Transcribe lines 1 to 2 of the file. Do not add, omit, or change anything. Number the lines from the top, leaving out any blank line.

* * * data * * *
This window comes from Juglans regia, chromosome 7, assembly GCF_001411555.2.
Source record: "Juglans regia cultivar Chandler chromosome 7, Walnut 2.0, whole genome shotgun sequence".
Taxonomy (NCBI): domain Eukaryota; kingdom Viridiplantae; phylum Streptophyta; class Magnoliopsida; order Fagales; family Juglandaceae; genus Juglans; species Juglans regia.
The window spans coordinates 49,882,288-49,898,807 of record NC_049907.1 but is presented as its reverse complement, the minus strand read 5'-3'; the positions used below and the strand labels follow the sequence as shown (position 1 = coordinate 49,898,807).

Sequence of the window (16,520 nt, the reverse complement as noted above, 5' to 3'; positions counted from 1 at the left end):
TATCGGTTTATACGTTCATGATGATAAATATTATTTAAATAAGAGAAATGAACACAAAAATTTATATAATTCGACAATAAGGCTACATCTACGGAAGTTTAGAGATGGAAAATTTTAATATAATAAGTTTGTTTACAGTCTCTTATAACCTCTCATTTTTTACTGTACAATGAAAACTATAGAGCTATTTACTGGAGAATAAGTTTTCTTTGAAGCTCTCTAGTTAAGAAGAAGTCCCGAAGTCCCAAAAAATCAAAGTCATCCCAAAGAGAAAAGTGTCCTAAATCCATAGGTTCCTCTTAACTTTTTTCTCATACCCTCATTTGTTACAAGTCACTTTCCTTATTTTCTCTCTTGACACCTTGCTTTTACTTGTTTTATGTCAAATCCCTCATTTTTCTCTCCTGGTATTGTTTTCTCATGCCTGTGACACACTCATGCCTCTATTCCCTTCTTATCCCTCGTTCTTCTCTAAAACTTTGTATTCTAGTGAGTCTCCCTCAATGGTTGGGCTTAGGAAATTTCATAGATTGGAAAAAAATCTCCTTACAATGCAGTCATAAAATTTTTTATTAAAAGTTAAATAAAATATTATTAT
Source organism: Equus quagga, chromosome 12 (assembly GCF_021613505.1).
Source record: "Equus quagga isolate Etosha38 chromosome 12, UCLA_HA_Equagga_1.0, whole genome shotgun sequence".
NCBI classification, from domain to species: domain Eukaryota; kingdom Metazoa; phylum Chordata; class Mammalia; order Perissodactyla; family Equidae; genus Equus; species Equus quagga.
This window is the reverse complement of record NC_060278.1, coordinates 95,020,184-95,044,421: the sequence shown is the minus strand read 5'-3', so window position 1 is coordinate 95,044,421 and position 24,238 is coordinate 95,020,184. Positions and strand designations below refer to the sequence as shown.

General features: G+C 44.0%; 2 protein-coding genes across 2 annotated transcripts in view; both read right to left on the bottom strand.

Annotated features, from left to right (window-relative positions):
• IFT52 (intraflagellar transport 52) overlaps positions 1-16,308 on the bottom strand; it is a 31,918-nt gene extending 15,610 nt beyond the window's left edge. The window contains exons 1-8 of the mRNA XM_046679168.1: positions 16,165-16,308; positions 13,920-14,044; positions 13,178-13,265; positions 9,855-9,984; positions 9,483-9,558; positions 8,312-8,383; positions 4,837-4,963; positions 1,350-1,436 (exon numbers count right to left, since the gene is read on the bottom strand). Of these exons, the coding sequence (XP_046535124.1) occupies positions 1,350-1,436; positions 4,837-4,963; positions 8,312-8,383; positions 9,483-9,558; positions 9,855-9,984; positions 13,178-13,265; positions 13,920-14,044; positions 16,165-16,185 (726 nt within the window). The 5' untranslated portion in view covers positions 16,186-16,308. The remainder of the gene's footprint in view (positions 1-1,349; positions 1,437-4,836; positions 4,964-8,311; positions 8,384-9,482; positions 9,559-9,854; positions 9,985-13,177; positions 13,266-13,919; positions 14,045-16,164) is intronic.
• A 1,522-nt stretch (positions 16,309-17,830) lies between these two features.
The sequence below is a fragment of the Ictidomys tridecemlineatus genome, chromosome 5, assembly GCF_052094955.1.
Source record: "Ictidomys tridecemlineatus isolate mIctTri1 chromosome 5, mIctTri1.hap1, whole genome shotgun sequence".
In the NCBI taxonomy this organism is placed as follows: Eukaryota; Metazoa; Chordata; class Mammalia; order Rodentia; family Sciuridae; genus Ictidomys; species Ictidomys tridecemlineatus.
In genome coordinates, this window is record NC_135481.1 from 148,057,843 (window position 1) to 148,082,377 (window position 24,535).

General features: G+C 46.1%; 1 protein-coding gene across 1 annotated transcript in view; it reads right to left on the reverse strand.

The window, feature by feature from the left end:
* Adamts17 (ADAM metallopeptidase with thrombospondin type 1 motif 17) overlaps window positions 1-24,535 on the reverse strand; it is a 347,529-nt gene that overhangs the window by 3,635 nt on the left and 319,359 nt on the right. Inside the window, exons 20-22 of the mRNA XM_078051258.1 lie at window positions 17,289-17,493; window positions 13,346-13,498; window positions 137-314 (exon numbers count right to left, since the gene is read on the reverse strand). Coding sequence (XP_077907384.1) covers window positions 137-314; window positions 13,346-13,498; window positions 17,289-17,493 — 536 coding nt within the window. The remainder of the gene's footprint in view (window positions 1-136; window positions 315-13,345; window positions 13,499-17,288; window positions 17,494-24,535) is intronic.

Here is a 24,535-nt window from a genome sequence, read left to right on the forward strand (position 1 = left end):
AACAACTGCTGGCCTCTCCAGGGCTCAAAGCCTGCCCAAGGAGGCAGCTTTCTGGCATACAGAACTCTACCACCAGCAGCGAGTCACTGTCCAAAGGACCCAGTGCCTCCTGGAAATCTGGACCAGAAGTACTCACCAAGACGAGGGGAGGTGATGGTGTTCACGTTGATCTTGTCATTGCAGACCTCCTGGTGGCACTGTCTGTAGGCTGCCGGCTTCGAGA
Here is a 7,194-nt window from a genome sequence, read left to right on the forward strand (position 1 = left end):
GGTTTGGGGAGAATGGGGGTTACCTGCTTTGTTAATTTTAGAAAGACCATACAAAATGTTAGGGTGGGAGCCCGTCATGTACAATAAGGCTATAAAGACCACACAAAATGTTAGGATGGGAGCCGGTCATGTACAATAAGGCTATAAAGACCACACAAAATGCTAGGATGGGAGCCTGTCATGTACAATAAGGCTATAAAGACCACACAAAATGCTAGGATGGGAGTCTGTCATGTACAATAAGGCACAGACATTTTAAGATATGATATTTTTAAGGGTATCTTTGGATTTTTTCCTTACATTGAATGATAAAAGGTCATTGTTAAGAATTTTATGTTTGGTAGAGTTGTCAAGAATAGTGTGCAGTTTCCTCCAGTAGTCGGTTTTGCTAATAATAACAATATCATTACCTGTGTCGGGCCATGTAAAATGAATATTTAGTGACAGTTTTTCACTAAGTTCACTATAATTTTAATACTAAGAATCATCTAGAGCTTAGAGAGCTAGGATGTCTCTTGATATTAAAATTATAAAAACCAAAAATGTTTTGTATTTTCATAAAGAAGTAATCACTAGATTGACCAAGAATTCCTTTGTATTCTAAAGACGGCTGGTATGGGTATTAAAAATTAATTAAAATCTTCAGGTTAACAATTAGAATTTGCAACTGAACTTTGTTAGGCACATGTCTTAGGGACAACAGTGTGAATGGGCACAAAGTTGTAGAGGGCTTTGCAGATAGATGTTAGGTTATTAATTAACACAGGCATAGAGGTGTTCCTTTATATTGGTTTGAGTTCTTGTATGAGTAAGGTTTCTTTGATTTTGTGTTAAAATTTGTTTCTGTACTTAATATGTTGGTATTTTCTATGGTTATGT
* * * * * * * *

This window comes from Juglans regia, chromosome 7, assembly GCF_001411555.2.
Source record: "Juglans regia cultivar Chandler chromosome 7, Walnut 2.0, whole genome shotgun sequence".